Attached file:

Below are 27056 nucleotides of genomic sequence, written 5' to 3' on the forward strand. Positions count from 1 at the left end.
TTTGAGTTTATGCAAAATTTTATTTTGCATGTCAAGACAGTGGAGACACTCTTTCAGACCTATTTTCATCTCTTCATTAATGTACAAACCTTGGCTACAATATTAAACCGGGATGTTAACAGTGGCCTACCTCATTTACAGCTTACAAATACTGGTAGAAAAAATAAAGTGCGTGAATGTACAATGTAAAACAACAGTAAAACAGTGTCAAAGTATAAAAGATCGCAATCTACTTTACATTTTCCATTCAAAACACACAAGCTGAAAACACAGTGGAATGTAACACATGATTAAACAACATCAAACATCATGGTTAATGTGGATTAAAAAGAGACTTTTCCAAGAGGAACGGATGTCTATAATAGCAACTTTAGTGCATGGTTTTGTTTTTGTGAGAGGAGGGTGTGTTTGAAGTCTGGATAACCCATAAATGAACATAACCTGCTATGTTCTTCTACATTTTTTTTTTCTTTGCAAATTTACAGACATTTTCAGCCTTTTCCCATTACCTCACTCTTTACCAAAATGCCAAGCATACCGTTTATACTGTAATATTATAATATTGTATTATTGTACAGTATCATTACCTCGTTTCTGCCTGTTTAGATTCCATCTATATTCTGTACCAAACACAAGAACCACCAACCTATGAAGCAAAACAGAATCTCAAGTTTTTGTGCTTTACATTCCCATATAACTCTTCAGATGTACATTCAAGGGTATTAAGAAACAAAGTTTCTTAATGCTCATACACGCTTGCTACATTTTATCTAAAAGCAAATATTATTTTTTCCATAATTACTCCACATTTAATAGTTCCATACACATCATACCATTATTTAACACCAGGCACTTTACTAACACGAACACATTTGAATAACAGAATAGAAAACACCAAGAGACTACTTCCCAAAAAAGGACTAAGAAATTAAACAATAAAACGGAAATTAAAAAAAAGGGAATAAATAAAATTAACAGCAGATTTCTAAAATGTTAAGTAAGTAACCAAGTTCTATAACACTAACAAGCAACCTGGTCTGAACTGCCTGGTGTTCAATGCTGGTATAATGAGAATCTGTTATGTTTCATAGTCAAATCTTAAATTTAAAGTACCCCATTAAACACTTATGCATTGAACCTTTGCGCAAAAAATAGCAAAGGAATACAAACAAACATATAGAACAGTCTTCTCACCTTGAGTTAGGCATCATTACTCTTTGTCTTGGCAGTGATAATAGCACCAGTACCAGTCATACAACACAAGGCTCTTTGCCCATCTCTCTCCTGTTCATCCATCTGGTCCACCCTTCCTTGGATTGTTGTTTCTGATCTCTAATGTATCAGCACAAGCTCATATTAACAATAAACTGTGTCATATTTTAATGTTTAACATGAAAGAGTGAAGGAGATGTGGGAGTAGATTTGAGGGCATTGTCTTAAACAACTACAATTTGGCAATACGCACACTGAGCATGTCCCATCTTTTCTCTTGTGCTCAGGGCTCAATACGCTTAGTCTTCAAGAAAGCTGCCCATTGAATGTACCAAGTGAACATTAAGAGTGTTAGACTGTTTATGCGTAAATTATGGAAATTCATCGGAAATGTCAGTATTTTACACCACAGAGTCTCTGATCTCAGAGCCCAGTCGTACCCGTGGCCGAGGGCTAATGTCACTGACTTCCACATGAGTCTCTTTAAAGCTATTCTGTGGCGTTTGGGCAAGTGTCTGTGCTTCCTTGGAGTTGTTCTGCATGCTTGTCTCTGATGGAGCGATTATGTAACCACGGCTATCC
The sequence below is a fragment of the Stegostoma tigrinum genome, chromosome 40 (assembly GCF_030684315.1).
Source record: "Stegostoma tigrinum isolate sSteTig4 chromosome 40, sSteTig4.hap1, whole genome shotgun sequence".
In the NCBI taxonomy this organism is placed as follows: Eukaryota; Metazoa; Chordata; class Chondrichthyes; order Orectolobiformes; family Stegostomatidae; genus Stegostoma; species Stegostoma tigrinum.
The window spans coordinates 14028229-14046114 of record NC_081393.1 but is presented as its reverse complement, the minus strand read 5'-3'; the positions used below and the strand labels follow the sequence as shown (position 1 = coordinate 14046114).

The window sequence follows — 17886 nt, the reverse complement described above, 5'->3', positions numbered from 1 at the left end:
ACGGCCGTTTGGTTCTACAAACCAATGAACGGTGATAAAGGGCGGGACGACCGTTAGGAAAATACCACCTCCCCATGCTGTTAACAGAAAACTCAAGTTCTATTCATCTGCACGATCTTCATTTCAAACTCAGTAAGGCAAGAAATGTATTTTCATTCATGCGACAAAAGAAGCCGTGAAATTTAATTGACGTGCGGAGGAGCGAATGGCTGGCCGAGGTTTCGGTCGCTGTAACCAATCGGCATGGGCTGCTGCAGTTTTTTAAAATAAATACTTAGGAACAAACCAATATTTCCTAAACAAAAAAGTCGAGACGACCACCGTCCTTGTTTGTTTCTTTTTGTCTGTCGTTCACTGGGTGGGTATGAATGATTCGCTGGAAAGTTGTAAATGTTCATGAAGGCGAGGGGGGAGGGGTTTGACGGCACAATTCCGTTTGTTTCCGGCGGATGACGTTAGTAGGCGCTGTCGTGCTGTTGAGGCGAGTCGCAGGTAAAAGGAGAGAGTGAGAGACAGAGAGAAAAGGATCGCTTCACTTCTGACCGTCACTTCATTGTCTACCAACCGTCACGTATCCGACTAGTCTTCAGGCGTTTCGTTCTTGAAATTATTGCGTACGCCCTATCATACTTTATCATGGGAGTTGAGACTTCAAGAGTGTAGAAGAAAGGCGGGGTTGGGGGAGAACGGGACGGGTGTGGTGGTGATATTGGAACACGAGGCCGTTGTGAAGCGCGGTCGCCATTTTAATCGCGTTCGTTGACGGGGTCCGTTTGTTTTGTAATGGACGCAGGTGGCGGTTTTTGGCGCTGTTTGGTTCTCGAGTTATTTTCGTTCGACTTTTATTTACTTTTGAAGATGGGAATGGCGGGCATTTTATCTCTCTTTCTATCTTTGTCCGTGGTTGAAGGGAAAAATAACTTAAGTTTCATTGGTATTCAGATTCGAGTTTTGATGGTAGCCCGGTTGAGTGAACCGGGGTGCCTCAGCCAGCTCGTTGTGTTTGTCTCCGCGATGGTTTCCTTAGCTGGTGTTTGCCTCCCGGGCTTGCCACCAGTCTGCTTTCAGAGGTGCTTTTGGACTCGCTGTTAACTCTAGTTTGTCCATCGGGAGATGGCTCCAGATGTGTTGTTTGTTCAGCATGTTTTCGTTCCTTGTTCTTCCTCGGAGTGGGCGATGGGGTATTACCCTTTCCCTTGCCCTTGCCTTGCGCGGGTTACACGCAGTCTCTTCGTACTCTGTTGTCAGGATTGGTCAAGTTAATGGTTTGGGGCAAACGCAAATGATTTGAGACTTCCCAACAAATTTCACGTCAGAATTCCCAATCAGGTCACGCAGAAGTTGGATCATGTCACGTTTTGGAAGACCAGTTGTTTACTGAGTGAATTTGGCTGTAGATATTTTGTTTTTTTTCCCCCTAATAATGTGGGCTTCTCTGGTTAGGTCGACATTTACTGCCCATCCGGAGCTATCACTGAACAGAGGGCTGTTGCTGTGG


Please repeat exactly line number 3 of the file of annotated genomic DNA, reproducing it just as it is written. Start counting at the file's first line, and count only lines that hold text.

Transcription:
The sequence below is a fragment of the Stegostoma tigrinum genome, chromosome 40 (assembly GCF_030684315.1).